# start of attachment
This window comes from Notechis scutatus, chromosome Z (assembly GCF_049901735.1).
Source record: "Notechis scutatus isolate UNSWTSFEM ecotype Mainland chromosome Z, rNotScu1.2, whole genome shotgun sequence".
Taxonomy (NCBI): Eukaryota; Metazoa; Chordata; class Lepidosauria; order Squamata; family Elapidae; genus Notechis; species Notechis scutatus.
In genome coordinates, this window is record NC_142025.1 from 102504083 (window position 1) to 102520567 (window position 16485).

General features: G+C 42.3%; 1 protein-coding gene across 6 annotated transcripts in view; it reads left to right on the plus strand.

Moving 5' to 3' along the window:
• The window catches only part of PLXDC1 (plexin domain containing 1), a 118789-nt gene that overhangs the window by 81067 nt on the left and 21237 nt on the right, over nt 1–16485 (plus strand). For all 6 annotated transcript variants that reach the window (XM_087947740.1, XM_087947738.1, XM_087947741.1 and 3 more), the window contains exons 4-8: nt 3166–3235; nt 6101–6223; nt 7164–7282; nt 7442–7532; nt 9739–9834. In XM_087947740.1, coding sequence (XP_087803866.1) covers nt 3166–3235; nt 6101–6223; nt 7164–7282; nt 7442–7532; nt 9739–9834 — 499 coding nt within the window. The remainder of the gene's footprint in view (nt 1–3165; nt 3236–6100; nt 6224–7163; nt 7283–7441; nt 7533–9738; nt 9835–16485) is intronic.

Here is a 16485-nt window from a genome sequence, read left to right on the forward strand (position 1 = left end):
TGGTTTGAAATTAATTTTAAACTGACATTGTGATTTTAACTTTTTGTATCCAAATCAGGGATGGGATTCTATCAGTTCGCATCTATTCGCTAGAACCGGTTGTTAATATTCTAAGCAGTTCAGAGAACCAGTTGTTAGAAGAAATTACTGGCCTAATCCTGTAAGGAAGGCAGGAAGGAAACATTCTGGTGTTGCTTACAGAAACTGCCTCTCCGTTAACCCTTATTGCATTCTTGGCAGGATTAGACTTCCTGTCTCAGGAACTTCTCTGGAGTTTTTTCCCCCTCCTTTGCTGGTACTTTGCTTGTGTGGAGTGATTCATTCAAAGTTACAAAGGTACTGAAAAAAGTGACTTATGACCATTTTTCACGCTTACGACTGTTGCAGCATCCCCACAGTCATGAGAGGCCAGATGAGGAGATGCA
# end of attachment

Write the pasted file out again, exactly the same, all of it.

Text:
This window comes from Notechis scutatus, chromosome Z (assembly GCF_049901735.1).
Source record: "Notechis scutatus isolate UNSWTSFEM ecotype Mainland chromosome Z, rNotScu1.2, whole genome shotgun sequence".
Taxonomy (NCBI): Eukaryota; Metazoa; Chordata; class Lepidosauria; order Squamata; family Elapidae; genus Notechis; species Notechis scutatus.
In genome coordinates, this window is record NC_142025.1 from 102504083 (window position 1) to 102520567 (window position 16485).

General features: G+C 42.3%; 1 protein-coding gene across 6 annotated transcripts in view; it reads left to right on the plus strand.

Moving 5' to 3' along the window:
• The window catches only part of PLXDC1 (plexin domain containing 1), a 118789-nt gene that overhangs the window by 81067 nt on the left and 21237 nt on the right, over nt 1–16485 (plus strand). For all 6 annotated transcript variants that reach the window (XM_087947740.1, XM_087947738.1, XM_087947741.1 and 3 more), the window contains exons 4-8: nt 3166–3235; nt 6101–6223; nt 7164–7282; nt 7442–7532; nt 9739–9834. In XM_087947740.1, coding sequence (XP_087803866.1) covers nt 3166–3235; nt 6101–6223; nt 7164–7282; nt 7442–7532; nt 9739–9834 — 499 coding nt within the window. The remainder of the gene's footprint in view (nt 1–3165; nt 3236–6100; nt 6224–7163; nt 7283–7441; nt 7533–9738; nt 9835–16485) is intronic.

Here is a 16485-nt window from a genome sequence, read left to right on the forward strand (position 1 = left end):
TGGTTTGAAATTAATTTTAAACTGACATTGTGATTTTAACTTTTTGTATCCAAATCAGGGATGGGATTCTATCAGTTCGCATCTATTCGCTAGAACCGGTTGTTAATATTCTAAGCAGTTCAGAGAACCAGTTGTTAGAAGAAATTACTGGCCTAATCCTGTAAGGAAGGCAGGAAGGAAACATTCTGGTGTTGCTTACAGAAACTGCCTCTCCGTTAACCCTTATTGCATTCTTGGCAGGATTAGACTTCCTGTCTCAGGAACTTCTCTGGAGTTTTTTCCCCCTCCTTTGCTGGTACTTTGCTTGTGTGGAGTGATTCATTCAAAGTTACAAAGGTACTGAAAAAAGTGACTTATGACCATTTTTCACGCTTACGACTGTTGCAGCATCCCCACAGTCATGAGAGGCCAGATGAGGAGATGCA